Tuesday, 6 December 2011

Some background History of the Zumata-Mbote war of 1974

While ficking through some old reference books I came across this piece on the Zumatan-Mbote war in the 70s

(above President Bon T'luse)

History of the Zumatan-Mbote war 1974 - Part 1 background - by the Cambridge university press

The area of land that constitutes the present day countries of Zumata, Lumata and Mbote was incorporated in to the British empire in the 1880s and formed into the Npungweland protectorate. The protectorate was split into three provinces based on loosely related tribal groups and roughly conforming to the three countries present day borders. However the borders between the provinces were poorly defined and in many cases resulted in ethnic groups being isolated from their homelands. While under British ruled this wasn't a major issue however, as we will discover, it stored up problems for the future.

After the end of world war two the peoples of Npungweland agitated for independence. The people of Zumata and Lumata through peaceful protest and civil disobedience while in Mbote this agitation took the form of armed insurrection under a man called Bon T'luse. In 1950 the British government agreed to independence in principal and proposed a staged withdraw to put infrastructure and government into place in three provinces before full Independence in 1960. This offer was readily excepted by the peoples of Zumata and Lumata in M'bote however things were different.

Bon T'luse and his followers demanded an immediate withdraw by the British and stepped uptheir insurgence. The British brought in extra troops and for six months a bloody guerrilla war took place before the two sides meet for ceasefire talks. The British didn't have the political will to fight a war in Mbote so despite winning the military struggle they gave into Bon T'luse's demands and withdrew from Mbote six months latter. In Mbotes first free elections Bon T'luse became Mbote's first president.

It didn't take President T'luse long to realise that his policy to drive out the British had backfired. While in Zumata and Lumata the British built roads, dams, airports and other infrastructure in preparation to independence Mbote got nothing from it's former colonial masters. Worse the majority of British and Asian settlers in Mbote, those that had most of the wealth and ran most of the economy, fled to Zumata and Lumata as the British pulled out leaving Mbote in a serious economic mess.

Having burnt his bridges with the British President T'luse looked around for new friends. At this time he came into contact with an organization run by a number of wealthy German businessmen who for various reasons had to leave Germany after the war. These men had money and contacts which soon saw new white settlers coming to Mbote mostly Germans but also some Italians and men from eastern Europe. President T'luse's new friends helped to build up Mbote's economy, train a new army and set up internal state security forces.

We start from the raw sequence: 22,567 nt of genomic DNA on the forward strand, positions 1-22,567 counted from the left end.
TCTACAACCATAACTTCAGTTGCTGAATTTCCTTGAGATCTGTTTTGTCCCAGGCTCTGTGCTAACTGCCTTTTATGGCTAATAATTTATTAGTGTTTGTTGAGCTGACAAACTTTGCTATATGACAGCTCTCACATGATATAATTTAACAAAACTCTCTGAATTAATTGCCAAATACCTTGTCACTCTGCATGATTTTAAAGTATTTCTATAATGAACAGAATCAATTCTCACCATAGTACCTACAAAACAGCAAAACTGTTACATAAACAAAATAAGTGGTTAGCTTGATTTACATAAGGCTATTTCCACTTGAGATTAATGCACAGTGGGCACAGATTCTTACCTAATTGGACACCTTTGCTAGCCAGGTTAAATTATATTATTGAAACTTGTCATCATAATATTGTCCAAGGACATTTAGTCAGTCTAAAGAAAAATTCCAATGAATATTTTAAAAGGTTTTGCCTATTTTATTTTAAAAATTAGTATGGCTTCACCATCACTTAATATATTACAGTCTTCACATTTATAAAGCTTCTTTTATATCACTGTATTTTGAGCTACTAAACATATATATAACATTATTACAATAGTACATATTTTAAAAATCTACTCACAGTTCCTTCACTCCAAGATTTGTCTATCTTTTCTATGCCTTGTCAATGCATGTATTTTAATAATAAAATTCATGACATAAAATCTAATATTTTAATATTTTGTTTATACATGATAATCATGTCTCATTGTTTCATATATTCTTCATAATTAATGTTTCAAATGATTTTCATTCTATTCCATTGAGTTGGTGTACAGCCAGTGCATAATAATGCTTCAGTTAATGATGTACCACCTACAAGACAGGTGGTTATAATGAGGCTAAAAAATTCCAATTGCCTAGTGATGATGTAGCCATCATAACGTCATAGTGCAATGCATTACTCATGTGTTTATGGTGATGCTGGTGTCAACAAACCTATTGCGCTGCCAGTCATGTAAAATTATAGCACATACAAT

By 1961 Mbote, from the outside at least, looked like the success story of Africa. Prosperous, well run, with several modern cities. The truth was somewhat different outside of the cities, where the political elite lived an idyllic life style, many country dwelling people lived a life of near servitude forced to work on large estates of government officials or for European run mining companies. Those Mboten's that spoke out found themselves targets of the state secret police and interned in camps that President T'luse's German friends had help him set up.

Slowly but surely resistance to the government of Mbote grew first in civil disobedience and then to armed conflict. Among the largest of the armed resistance groups was the Mbote Marxist party and it was this group that with help from the soviet union (via North Korea) that opened conventional warfare against the M'bote government in 1965. within two years with the aid of other armed resistance groups the communist forces had overrun most of the countryside and the government was reduced to holding major population centres . The end came swiftly in early 1966 an offensive by communists saw the forces of President T'luse collapse in a matter of weeks. President T'luse, many members of his government and several hundred of his security personnel fled north into Zumata where they were interned.

Meanwhile in Mbote the various resistance groups found themselves in charge of the country. Sadly the only thing that had brought these groups together was a desire to remove President T'luse with that objective achieved the alliance fell apart and two years of bloody civil war ensued. In 1968 the Communists emerged victorious and started rebuilding the shattered country of M'bote with soviet help.